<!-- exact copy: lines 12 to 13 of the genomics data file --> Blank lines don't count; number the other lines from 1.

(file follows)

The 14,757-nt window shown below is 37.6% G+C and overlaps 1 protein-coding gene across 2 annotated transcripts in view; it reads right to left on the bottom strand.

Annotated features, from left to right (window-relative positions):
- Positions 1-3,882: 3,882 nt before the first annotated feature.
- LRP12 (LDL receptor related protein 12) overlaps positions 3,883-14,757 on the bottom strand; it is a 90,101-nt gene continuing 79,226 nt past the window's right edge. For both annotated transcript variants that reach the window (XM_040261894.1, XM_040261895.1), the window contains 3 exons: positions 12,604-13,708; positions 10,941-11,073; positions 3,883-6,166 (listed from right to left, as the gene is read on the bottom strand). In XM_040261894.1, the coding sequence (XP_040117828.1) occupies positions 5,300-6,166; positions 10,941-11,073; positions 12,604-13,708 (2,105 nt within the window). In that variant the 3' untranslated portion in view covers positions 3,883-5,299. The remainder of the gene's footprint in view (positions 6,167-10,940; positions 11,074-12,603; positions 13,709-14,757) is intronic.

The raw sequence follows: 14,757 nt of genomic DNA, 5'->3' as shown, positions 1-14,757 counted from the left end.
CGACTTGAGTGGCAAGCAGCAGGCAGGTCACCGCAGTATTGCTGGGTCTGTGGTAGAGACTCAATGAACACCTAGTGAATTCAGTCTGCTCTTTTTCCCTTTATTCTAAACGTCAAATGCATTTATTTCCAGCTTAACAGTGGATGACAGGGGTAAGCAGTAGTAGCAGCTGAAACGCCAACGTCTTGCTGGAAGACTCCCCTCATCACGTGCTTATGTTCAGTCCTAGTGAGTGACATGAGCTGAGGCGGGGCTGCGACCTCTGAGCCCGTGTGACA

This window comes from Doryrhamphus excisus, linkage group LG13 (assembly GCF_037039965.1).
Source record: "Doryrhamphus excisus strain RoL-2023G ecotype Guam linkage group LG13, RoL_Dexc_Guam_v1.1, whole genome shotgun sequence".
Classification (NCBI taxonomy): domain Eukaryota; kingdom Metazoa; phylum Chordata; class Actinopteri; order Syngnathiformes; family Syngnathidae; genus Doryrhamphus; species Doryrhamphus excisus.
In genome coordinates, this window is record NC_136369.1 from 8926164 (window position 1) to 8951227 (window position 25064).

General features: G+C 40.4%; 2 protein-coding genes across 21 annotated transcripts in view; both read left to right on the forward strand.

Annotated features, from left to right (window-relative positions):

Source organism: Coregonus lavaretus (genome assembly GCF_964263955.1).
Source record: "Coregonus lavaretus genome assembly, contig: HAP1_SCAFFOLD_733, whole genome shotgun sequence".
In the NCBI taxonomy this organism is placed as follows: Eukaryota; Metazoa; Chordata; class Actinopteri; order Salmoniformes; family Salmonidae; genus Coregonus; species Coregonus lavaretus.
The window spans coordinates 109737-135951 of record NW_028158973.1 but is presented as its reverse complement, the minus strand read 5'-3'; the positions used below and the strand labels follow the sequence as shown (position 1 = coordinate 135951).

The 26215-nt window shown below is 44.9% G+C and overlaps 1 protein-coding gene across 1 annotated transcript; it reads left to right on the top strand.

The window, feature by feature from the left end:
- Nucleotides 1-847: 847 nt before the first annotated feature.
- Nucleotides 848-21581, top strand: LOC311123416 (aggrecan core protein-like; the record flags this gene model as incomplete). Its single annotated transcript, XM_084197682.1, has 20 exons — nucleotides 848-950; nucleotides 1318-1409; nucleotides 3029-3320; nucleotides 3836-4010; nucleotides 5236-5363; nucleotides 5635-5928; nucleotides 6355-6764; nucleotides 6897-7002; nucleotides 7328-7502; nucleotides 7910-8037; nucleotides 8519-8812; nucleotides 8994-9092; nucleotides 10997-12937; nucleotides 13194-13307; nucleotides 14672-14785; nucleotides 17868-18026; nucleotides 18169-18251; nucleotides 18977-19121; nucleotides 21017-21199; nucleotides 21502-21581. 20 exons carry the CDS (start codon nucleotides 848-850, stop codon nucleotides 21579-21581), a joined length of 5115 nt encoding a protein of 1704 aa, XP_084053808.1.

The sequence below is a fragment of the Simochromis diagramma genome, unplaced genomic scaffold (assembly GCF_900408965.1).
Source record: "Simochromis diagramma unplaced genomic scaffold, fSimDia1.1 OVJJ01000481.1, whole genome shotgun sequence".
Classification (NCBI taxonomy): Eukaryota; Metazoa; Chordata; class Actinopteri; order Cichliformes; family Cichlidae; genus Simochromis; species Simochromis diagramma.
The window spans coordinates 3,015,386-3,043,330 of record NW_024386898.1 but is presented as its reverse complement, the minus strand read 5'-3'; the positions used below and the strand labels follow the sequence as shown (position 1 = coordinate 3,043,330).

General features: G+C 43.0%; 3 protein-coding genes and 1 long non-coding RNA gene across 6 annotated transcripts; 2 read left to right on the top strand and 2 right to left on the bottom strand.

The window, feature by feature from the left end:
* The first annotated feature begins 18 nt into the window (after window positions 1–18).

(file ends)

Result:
Annotated features, from left to right (window-relative positions):

Source organism: Coregonus lavaretus (genome assembly GCF_964263955.1).